Lack of cycling infrastructure leaves Brits dependent on cars

A lack of local infrastructure is preventing the public from cycling, locking them into car ownership, a new report has found.

People across the UK are spending an average of 13% of their gross income on maintaining their cars, according to cycling campaign group Bike Is Best.

Spending over 10% of income is classed as ‘transport poverty’ the group has said in a new study which raises awareness of the financial difficulties facing car owners.

The study surveyed a group of 2,000 people to represent the views of the UK and found that 71% of Brits expected they would always own a car despite the high costs, with 47% believing there was no reasonable alternative.

cars on road

However, a large percentage are on board with active travel. 88% reporting that cycling would improve their health and quality of life, but just under half said they couldn’t afford to own a bike.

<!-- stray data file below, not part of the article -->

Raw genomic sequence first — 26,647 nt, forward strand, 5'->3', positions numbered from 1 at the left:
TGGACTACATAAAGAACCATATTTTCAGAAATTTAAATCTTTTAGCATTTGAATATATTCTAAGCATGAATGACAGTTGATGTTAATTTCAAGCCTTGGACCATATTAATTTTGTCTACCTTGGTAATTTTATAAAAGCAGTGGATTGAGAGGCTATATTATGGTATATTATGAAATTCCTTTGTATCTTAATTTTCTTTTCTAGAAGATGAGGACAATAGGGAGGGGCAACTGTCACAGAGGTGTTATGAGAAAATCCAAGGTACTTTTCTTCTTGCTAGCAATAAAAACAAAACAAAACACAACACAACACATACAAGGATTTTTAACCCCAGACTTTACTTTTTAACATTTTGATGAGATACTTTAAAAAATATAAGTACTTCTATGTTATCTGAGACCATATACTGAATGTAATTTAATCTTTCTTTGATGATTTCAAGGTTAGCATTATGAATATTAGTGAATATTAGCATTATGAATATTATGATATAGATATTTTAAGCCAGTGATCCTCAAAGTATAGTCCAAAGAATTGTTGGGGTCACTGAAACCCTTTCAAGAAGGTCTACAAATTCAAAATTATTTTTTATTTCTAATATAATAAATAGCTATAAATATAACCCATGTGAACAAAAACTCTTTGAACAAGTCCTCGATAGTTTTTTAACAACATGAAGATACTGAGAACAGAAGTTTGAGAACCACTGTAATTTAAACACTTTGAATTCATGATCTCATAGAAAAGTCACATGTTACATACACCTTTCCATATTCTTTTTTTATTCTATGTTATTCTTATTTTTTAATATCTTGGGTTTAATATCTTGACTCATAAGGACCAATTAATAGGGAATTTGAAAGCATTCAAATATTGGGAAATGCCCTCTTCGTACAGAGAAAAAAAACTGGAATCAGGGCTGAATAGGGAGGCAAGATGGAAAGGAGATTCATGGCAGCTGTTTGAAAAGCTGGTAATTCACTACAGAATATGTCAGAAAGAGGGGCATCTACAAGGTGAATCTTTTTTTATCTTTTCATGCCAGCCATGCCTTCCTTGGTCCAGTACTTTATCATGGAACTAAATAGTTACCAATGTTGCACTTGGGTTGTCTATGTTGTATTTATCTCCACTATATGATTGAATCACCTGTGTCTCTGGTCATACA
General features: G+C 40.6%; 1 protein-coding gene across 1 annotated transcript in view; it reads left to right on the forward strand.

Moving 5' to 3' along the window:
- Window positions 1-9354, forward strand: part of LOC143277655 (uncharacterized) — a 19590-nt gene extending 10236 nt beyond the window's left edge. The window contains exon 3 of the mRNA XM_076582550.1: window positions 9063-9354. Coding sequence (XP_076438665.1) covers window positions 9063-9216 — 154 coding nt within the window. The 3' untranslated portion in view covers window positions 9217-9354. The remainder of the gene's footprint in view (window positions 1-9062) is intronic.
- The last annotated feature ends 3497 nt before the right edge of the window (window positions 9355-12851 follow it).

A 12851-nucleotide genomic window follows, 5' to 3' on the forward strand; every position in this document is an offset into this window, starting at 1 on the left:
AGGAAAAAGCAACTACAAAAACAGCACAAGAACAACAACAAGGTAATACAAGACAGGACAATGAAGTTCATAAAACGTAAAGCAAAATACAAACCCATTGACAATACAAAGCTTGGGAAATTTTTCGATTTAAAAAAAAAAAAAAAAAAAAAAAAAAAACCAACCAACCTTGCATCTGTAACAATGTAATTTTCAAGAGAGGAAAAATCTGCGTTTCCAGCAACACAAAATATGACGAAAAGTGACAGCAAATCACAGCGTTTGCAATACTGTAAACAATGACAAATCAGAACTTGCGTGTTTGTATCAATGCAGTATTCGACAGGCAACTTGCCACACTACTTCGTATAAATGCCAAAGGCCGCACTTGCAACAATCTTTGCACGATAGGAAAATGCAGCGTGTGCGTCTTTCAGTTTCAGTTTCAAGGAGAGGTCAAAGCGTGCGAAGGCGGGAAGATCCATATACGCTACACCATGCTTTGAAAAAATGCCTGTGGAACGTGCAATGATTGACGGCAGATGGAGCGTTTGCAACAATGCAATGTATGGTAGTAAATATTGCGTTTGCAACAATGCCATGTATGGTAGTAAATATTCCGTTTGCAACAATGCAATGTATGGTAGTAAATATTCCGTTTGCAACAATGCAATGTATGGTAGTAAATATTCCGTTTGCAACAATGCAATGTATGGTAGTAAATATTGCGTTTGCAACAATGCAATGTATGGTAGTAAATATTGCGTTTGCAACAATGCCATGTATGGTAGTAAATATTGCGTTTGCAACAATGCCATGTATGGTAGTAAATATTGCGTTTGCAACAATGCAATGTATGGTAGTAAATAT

Scott Purchas, a spokesperson for Bike Is Best, said: ‘As the UK endures the cost of living crisis, there’s no escaping the fact that our entrenched car culture is locking people in to spending significant portions of their income on transport.

‘UK motorists with some form of car finance spend 19% of their total annual gross income on their car. New investment in infrastructure will give people genuine choice about how they travel, which is incredibly important at this difficult time.

‘Modes of transport that are efficient, sustainable and don’t break the bank should win out – not least because half the population see the bike or e-bike as an alternative to the car or public transport.’

Research from charity Sustrans last year found that people on low incomes are supportive of increased investment in active travel, with 58% and 50% calling for funding for walking and cycling respectively. The sector is also a significant asset to the UK economy, generating £36.5 billion in 2021.

Photo by Nabeel Syed


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